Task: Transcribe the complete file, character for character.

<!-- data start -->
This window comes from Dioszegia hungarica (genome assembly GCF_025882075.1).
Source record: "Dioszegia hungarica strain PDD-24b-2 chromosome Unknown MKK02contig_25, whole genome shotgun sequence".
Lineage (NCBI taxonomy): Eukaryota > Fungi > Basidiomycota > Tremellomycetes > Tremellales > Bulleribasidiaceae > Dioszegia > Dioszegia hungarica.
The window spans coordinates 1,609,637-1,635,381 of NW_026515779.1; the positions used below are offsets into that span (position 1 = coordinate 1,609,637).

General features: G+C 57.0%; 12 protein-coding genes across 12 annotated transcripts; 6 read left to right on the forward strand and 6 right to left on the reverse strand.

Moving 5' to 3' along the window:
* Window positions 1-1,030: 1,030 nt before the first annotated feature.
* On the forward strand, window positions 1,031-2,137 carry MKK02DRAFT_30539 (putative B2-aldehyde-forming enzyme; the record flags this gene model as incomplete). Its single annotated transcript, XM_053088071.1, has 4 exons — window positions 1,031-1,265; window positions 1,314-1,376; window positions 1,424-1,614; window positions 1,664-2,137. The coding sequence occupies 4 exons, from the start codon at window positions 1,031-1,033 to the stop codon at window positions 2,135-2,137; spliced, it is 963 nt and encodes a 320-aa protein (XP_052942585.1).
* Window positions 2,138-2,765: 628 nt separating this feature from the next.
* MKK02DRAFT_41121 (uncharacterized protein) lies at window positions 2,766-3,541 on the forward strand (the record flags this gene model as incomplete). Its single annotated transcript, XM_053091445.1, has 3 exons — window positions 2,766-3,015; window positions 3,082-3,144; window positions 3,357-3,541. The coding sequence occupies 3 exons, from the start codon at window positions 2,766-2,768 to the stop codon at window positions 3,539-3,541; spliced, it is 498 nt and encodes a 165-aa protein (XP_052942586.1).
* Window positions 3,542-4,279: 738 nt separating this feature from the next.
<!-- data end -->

This window comes from Dioszegia hungarica (genome assembly GCF_025882075.1).
Source record: "Dioszegia hungarica strain PDD-24b-2 chromosome Unknown MKK02contig_25, whole genome shotgun sequence".
Lineage (NCBI taxonomy): Eukaryota > Fungi > Basidiomycota > Tremellomycetes > Tremellales > Bulleribasidiaceae > Dioszegia > Dioszegia hungarica.
The window spans coordinates 1,609,637-1,635,381 of NW_026515779.1; the positions used below are offsets into that span (position 1 = coordinate 1,609,637).

General features: G+C 57.0%; 12 protein-coding genes across 12 annotated transcripts; 6 read left to right on the forward strand and 6 right to left on the reverse strand.

Moving 5' to 3' along the window:
* Window positions 1-1,030: 1,030 nt before the first annotated feature.
* On the forward strand, window positions 1,031-2,137 carry MKK02DRAFT_30539 (putative B2-aldehyde-forming enzyme; the record flags this gene model as incomplete). Its single annotated transcript, XM_053088071.1, has 4 exons — window positions 1,031-1,265; window positions 1,314-1,376; window positions 1,424-1,614; window positions 1,664-2,137. The coding sequence occupies 4 exons, from the start codon at window positions 1,031-1,033 to the stop codon at window positions 2,135-2,137; spliced, it is 963 nt and encodes a 320-aa protein (XP_052942585.1).
* Window positions 2,138-2,765: 628 nt separating this feature from the next.
* MKK02DRAFT_41121 (uncharacterized protein) lies at window positions 2,766-3,541 on the forward strand (the record flags this gene model as incomplete). Its single annotated transcript, XM_053091445.1, has 3 exons — window positions 2,766-3,015; window positions 3,082-3,144; window positions 3,357-3,541. The coding sequence occupies 3 exons, from the start codon at window positions 2,766-2,768 to the stop codon at window positions 3,539-3,541; spliced, it is 498 nt and encodes a 165-aa protein (XP_052942586.1).
* Window positions 3,542-4,279: 738 nt separating this feature from the next.